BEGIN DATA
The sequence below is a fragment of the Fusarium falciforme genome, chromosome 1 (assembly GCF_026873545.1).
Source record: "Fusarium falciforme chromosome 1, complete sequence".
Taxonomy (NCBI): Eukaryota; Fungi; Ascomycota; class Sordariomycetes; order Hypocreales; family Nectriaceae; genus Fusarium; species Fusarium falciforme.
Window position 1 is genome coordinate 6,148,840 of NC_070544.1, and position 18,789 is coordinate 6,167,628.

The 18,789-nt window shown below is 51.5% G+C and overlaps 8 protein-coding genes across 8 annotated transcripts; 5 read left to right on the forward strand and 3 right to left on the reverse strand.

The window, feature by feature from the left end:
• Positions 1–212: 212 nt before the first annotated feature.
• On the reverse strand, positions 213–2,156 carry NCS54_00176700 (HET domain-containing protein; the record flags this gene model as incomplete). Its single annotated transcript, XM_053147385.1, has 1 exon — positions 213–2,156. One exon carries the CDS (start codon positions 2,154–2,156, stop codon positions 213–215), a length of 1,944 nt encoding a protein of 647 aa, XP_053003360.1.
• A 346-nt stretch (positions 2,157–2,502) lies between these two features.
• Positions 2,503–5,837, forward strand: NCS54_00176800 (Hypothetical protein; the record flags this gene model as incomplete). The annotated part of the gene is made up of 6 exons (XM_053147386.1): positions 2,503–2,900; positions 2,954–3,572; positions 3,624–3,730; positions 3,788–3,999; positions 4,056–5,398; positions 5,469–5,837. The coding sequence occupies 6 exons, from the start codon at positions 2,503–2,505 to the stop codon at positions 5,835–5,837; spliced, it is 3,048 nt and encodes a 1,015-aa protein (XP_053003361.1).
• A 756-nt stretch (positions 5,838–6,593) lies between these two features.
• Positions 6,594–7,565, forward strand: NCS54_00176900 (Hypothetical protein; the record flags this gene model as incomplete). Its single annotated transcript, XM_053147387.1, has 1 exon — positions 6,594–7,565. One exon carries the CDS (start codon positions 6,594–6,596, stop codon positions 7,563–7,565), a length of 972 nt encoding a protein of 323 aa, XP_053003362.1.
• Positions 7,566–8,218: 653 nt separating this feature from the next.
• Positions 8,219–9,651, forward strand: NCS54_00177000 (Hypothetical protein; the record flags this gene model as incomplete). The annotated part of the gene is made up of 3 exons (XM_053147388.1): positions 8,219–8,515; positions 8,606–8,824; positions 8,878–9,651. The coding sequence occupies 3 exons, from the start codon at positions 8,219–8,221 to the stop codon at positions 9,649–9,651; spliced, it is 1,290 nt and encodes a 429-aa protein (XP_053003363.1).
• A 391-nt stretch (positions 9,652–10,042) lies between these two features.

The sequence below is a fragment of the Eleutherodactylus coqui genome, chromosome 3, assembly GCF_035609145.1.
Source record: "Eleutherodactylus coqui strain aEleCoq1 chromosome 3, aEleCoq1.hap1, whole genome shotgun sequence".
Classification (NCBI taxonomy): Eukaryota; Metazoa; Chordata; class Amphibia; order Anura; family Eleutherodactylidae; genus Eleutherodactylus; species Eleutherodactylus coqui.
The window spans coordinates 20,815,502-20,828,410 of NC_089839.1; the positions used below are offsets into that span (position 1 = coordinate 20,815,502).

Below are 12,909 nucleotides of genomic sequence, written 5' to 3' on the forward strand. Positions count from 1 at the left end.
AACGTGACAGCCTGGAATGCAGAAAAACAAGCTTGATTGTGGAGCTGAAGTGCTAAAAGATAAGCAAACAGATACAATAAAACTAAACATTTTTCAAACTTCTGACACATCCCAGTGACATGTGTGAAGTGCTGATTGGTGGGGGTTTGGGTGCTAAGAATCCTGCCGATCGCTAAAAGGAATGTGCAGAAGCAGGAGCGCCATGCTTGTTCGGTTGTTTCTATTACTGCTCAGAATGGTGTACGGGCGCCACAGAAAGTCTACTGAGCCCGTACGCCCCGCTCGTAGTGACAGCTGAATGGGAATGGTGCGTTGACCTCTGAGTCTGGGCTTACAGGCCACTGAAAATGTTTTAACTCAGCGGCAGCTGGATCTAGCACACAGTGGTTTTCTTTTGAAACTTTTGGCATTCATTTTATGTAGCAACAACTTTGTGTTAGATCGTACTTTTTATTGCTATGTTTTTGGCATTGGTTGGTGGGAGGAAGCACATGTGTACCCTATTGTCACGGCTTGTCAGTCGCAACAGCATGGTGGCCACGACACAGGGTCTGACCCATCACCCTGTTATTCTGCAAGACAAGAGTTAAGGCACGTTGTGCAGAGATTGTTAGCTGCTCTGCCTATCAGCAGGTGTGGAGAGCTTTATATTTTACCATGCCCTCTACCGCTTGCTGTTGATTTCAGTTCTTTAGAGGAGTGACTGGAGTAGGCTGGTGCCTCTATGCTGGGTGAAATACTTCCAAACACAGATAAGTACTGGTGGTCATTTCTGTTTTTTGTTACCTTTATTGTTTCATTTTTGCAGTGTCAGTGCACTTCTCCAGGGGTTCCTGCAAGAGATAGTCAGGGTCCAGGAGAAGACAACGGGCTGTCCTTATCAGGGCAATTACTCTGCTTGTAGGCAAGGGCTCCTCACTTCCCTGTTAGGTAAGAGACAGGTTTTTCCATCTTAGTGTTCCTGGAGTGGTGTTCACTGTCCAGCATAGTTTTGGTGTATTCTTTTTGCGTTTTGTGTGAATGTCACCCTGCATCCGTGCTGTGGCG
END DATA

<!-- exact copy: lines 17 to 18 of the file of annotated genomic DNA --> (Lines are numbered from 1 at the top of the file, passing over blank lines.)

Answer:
Source record: "Eleutherodactylus coqui strain aEleCoq1 chromosome 3, aEleCoq1.hap1, whole genome shotgun sequence".
Classification (NCBI taxonomy): Eukaryota; Metazoa; Chordata; class Amphibia; order Anura; family Eleutherodactylidae; genus Eleutherodactylus; species Eleutherodactylus coqui.